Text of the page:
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Dual Bandwidth Capable. Wide and narrow-band explained.

Raveon Technologies data radio modems can have either wide band IF filters, which are used on 25kHz or 30kHz spaced channels, or narrow-band IF filters, which are used on 12.5kHz spaced channels.


As the picture above illustrates, it is possible to have twice the number of radio channels, when everyone uses 12.5kHz narrow band radios.

So, why is this important?  There are two big reasons:

1. Your radio system must have receivers with the proper IF bandwidths to perform properly and meet regulatory specifications.

2. In the USA, the government has mandated that all all Part 90 Business, Educational, Industrial, Public Safety, and State and Local Government VHF (150-174 MHz) and UHF (421-512 MHz) private PLMR (Private Land Mobile Radio) system licensees convert to narrow-band operation by 2013.

Raveon Technologies is here to help you migrate your system to narrow-band technology.  Our M7 series of radios supports both wide and narrow-band operation, and our new VHF M7 supports both in the same radio.

  Wide Band Narrow Band
Channel Spacing 25kHz or 30kHz 12.5kHz
Actual receiver IF filter bandwidth 15kHz 7.5kHz
Maximum data rate with  standard modulation 9600 baud 4800 baud
Maximum data rate with  4-level modulation 19200 baud 9600 baud

Because the IF bandwidth in a narrow-band radio must be 1/2 the bandwidth of a wide-band radio, the over-the-air data rate will be 1/2 also.   And unlike other brand radio modems that loose sensitivity when operating on narrow channels, the M7 series of radios has the same high receiver sensitivity on both wide and narrow-band channels.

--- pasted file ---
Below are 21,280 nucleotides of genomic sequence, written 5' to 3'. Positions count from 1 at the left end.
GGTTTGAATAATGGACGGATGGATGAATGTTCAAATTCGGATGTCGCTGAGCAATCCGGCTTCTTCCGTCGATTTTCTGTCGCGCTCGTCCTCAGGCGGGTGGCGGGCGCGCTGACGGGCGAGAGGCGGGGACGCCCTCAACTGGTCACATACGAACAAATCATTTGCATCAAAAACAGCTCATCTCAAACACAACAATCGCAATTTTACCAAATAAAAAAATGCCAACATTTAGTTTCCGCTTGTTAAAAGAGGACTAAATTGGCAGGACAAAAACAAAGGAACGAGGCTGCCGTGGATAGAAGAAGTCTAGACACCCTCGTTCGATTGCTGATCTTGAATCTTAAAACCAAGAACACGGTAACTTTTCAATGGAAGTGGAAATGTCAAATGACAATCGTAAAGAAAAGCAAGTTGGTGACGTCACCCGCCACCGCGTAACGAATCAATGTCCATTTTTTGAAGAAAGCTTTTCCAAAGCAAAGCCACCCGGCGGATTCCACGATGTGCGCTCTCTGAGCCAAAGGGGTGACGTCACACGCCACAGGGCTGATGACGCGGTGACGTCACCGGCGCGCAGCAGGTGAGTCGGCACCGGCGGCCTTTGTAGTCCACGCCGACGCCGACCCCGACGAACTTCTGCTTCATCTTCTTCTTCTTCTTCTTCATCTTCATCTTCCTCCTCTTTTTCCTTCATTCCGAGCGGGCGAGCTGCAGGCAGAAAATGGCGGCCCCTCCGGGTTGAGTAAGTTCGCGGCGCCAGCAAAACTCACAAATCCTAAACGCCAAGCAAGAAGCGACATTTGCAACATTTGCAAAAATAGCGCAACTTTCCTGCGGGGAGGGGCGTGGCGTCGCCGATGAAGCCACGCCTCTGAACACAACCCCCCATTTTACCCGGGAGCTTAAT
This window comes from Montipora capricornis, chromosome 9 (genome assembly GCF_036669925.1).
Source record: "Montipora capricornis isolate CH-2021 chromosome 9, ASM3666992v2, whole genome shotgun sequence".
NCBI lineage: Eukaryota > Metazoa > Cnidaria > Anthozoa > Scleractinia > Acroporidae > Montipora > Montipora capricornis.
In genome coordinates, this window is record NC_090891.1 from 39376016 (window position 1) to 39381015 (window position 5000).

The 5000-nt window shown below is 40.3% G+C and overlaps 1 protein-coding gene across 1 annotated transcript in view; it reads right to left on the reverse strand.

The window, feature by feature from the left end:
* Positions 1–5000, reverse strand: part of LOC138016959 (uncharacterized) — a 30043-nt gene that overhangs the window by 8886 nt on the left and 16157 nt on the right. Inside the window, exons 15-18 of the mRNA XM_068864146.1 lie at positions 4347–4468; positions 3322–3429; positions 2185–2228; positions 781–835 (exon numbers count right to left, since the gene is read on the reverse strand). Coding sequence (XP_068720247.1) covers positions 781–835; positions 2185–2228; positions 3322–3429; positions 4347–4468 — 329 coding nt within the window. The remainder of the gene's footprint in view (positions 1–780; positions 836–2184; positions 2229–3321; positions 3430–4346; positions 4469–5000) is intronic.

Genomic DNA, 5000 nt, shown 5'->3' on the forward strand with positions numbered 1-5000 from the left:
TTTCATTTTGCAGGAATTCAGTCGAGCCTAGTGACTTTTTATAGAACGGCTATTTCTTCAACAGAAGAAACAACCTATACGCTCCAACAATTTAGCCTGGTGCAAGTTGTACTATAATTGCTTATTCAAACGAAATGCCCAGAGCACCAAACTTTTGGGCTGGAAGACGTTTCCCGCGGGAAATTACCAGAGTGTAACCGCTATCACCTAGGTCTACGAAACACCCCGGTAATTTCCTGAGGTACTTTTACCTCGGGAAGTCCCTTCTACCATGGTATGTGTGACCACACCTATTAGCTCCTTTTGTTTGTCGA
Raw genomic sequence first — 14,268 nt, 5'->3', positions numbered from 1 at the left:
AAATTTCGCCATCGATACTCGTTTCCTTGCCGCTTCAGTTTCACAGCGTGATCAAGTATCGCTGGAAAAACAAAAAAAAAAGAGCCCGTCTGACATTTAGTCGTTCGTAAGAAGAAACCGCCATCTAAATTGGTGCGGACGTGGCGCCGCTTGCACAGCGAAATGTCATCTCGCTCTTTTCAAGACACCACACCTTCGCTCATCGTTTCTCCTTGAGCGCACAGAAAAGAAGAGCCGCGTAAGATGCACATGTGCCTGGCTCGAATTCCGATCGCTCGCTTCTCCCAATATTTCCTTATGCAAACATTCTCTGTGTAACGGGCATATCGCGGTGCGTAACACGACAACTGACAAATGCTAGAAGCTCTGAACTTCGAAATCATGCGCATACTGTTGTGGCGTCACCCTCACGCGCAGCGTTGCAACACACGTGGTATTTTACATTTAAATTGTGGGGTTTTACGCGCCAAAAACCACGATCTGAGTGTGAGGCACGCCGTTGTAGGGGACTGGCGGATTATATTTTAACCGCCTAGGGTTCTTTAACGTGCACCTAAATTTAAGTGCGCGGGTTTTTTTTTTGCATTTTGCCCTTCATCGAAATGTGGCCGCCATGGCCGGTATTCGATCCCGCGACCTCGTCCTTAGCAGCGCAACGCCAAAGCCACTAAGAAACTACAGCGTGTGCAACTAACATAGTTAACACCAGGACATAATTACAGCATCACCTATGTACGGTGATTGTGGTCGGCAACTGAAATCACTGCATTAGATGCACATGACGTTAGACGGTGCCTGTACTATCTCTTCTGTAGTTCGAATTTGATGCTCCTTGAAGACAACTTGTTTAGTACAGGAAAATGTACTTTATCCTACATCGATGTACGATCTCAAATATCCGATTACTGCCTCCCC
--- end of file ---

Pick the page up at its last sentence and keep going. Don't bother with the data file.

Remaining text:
Raveon’s UHF data radio modem, the RV-M7-U, may be ordered as either a wide-band or a narrow-band radio.  It is configured at the factory for one or the other.

Raveon’s new VHF data radio modem, the RV-M7-V, is dual-bandwidth capable and user-configurable for either  wide-band or narrow-band .  It has 6-channel memories in it, and each channel may be set to either wide or narrow band.

A narrow-band radio can usually communicate with a wide-band radio, if they are set to the same over-the-air data rate as the narrow-band radio.  But because the wide-band radio has overly-wide IF filters for the signal, the communication range will not be as good as two narrow-band or two wide-band radios communicating.

A wide-band radio will not communicate with a narrow-band radio.  In the voice world it might work, but in the data world, the narrow IF filter in a narrow-band radio will filter off the wide-band signal, and no reliable communications will be possible.

So, if you are migrating your wire data system, SCADA system, or telemetry system from wide to narrow-band, you must make sure all radios in the system have the same IF bandwidths and over-the-air data rates.  Please contact Raveon Technologies for either wide-band or narrow-band data radio modems.

Links to FCC Documents regarding the narrow-band migration:




Filed under: Data Radio Technology | Posted on January 26th, 2010 by John Sonnenberg

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